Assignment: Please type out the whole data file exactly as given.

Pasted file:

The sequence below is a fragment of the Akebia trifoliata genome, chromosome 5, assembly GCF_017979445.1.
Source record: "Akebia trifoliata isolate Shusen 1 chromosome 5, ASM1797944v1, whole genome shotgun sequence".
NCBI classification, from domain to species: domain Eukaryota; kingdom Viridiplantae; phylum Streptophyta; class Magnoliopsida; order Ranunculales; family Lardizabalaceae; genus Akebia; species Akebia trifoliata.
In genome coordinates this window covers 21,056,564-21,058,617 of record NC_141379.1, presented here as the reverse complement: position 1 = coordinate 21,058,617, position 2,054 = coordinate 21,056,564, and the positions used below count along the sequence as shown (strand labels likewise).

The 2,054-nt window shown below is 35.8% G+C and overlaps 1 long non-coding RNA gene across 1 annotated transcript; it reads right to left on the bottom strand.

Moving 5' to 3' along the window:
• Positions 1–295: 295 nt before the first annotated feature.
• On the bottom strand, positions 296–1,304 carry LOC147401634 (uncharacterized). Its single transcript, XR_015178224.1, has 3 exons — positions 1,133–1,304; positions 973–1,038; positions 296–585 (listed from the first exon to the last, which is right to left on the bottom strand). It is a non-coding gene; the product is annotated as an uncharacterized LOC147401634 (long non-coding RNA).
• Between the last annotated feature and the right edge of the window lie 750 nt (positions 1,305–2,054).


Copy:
The sequence below is a fragment of the Akebia trifoliata genome, chromosome 5, assembly GCF_017979445.1.
Source record: "Akebia trifoliata isolate Shusen 1 chromosome 5, ASM1797944v1, whole genome shotgun sequence".
NCBI classification, from domain to species: domain Eukaryota; kingdom Viridiplantae; phylum Streptophyta; class Magnoliopsida; order Ranunculales; family Lardizabalaceae; genus Akebia; species Akebia trifoliata.
In genome coordinates this window covers 21,056,564-21,058,617 of record NC_141379.1, presented here as the reverse complement: position 1 = coordinate 21,058,617, position 2,054 = coordinate 21,056,564, and the positions used below count along the sequence as shown (strand labels likewise).

The 2,054-nt window shown below is 35.8% G+C and overlaps 1 long non-coding RNA gene across 1 annotated transcript; it reads right to left on the bottom strand.

Moving 5' to 3' along the window:
• Positions 1–295: 295 nt before the first annotated feature.
• On the bottom strand, positions 296–1,304 carry LOC147401634 (uncharacterized). Its single transcript, XR_015178224.1, has 3 exons — positions 1,133–1,304; positions 973–1,038; positions 296–585 (listed from the first exon to the last, which is right to left on the bottom strand). It is a non-coding gene; the product is annotated as an uncharacterized LOC147401634 (long non-coding RNA).
• Between the last annotated feature and the right edge of the window lie 750 nt (positions 1,305–2,054).